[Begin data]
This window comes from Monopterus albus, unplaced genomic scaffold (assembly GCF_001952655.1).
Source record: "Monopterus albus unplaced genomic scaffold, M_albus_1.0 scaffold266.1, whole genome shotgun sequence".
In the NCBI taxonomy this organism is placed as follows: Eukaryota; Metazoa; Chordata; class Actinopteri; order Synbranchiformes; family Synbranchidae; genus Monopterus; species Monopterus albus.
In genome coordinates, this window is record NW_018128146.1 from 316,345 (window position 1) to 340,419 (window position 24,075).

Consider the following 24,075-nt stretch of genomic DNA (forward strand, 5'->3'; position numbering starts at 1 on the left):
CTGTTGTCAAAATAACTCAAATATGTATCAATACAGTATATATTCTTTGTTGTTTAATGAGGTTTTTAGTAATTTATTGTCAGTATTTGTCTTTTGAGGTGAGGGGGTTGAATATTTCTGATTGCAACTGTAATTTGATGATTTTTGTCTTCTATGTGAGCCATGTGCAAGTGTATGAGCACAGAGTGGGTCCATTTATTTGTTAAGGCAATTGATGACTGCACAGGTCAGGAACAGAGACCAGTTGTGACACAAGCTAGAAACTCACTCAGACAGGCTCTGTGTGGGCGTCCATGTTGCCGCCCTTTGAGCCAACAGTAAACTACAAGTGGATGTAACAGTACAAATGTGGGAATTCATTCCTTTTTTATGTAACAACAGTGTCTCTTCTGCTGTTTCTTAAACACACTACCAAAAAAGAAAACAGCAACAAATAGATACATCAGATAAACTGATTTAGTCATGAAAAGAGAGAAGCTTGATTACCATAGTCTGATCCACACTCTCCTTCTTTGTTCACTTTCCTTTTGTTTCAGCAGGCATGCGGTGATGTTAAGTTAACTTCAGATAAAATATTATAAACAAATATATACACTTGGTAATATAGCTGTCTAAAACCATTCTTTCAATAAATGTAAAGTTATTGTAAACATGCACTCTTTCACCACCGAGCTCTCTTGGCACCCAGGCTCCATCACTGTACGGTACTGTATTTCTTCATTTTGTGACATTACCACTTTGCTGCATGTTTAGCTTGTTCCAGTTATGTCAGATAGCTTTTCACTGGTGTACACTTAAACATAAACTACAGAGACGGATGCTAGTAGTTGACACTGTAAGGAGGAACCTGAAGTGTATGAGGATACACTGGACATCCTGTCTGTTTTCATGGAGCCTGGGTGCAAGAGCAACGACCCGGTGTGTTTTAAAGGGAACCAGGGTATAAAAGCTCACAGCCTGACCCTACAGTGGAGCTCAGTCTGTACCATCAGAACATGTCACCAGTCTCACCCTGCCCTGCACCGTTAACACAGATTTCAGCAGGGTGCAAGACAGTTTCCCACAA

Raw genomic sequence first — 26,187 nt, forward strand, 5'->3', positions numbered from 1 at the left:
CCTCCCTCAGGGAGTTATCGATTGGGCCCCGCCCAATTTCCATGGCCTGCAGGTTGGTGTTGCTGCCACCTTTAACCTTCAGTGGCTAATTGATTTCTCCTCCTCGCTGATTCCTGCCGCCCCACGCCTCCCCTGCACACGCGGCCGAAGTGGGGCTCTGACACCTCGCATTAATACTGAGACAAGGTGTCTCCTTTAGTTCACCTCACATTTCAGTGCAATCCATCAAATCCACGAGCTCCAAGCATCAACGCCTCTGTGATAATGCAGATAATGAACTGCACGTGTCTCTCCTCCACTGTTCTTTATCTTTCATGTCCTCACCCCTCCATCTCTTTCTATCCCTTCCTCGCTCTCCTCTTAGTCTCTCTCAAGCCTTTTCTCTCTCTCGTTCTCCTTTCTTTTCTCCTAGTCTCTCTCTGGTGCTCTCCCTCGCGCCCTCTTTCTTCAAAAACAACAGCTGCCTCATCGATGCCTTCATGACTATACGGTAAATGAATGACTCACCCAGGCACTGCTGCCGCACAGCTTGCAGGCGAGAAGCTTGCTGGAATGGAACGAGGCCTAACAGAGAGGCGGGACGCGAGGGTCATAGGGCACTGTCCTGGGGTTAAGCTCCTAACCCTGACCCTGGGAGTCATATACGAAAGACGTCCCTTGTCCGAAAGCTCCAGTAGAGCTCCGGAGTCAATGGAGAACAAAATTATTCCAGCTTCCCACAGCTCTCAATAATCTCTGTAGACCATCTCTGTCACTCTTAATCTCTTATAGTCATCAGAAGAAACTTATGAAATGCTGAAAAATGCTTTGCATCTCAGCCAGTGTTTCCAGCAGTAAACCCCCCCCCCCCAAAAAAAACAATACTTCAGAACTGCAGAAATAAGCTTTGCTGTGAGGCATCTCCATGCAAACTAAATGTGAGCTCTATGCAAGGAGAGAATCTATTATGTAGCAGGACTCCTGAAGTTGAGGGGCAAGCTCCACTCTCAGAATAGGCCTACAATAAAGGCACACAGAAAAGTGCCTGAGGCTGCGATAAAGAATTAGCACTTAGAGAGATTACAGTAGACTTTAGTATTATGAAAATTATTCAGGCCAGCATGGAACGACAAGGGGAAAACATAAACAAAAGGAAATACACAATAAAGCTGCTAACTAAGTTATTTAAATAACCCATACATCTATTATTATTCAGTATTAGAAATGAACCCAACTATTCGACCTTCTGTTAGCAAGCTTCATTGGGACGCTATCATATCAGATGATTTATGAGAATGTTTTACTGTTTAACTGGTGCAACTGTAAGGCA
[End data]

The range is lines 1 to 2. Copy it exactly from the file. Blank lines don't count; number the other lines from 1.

This window comes from Monopterus albus, unplaced genomic scaffold (assembly GCF_001952655.1).
Source record: "Monopterus albus unplaced genomic scaffold, M_albus_1.0 scaffold266.1, whole genome shotgun sequence".